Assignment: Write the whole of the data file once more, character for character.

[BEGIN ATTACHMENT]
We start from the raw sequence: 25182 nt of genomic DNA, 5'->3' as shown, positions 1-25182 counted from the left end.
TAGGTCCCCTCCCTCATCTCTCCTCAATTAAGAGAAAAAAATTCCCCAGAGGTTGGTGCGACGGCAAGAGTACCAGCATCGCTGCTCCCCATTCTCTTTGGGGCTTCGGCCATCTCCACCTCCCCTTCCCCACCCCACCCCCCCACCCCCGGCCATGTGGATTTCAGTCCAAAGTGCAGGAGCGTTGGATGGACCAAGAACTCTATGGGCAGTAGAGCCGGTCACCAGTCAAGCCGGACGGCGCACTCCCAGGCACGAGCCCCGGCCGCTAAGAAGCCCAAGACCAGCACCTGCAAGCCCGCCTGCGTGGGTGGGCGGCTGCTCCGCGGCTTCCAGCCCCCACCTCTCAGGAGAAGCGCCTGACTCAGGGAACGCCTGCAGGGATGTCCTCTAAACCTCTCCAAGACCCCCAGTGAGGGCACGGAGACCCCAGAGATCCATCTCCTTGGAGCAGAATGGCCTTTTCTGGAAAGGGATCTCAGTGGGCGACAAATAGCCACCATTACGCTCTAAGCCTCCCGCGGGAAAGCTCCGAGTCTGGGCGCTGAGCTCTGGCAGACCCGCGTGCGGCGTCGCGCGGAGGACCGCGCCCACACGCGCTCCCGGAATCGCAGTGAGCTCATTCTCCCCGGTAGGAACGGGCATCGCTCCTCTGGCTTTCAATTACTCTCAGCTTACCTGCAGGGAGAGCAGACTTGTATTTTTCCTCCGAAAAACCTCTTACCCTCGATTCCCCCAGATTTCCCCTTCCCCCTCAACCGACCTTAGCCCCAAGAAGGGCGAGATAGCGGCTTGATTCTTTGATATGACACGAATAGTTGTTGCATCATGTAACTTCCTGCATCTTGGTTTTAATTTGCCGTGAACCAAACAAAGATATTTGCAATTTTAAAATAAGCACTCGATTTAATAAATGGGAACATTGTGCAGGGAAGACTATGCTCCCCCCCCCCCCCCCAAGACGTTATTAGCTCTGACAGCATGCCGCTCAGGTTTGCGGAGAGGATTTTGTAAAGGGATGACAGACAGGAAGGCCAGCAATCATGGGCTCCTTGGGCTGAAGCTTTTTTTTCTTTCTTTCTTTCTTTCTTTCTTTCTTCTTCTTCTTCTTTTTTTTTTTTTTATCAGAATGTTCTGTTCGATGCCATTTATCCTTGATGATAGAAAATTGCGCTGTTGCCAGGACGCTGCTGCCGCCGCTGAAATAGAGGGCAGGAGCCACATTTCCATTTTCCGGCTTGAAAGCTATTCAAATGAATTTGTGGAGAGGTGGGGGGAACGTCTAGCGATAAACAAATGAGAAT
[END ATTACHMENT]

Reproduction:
We start from the raw sequence: 25182 nt of genomic DNA, 5'->3' as shown, positions 1-25182 counted from the left end.
TAGGTCCCCTCCCTCATCTCTCCTCAATTAAGAGAAAAAAATTCCCCAGAGGTTGGTGCGACGGCAAGAGTACCAGCATCGCTGCTCCCCATTCTCTTTGGGGCTTCGGCCATCTCCACCTCCCCTTCCCCACCCCACCCCCCCACCCCCGGCCATGTGGATTTCAGTCCAAAGTGCAGGAGCGTTGGATGGACCAAGAACTCTATGGGCAGTAGAGCCGGTCACCAGTCAAGCCGGACGGCGCACTCCCAGGCACGAGCCCCGGCCGCTAAGAAGCCCAAGACCAGCACCTGCAAGCCCGCCTGCGTGGGTGGGCGGCTGCTCCGCGGCTTCCAGCCCCCACCTCTCAGGAGAAGCGCCTGACTCAGGGAACGCCTGCAGGGATGTCCTCTAAACCTCTCCAAGACCCCCAGTGAGGGCACGGAGACCCCAGAGATCCATCTCCTTGGAGCAGAATGGCCTTTTCTGGAAAGGGATCTCAGTGGGCGACAAATAGCCACCATTACGCTCTAAGCCTCCCGCGGGAAAGCTCCGAGTCTGGGCGCTGAGCTCTGGCAGACCCGCGTGCGGCGTCGCGCGGAGGACCGCGCCCACACGCGCTCCCGGAATCGCAGTGAGCTCATTCTCCCCGGTAGGAACGGGCATCGCTCCTCTGGCTTTCAATTACTCTCAGCTTACCTGCAGGGAGAGCAGACTTGTATTTTTCCTCCGAAAAACCTCTTACCCTCGATTCCCCCAGATTTCCCCTTCCCCCTCAACCGACCTTAGCCCCAAGAAGGGCGAGATAGCGGCTTGATTCTTTGATATGACACGAATAGTTGTTGCATCATGTAACTTCCTGCATCTTGGTTTTAATTTGCCGTGAACCAAACAAAGATATTTGCAATTTTAAAATAAGCACTCGATTTAATAAATGGGAACATTGTGCAGGGAAGACTATGCTCCCCCCCCCCCCCCCAAGACGTTATTAGCTCTGACAGCATGCCGCTCAGGTTTGCGGAGAGGATTTTGTAAAGGGATGACAGACAGGAAGGCCAGCAATCATGGGCTCCTTGGGCTGAAGCTTTTTTTTCTTTCTTTCTTTCTTTCTTTCTTTCTTCTTCTTCTTCTTTTTTTTTTTTTTATCAGAATGTTCTGTTCGATGCCATTTATCCTTGATGATAGAAAATTGCGCTGTTGCCAGGACGCTGCTGCCGCCGCTGAAATAGAGGGCAGGAGCCACATTTCCATTTTCCGGCTTGAAAGCTATTCAAATGAATTTGTGGAGAGGTGGGGGGAACGTCTAGCGATAAACAAATGAGAAT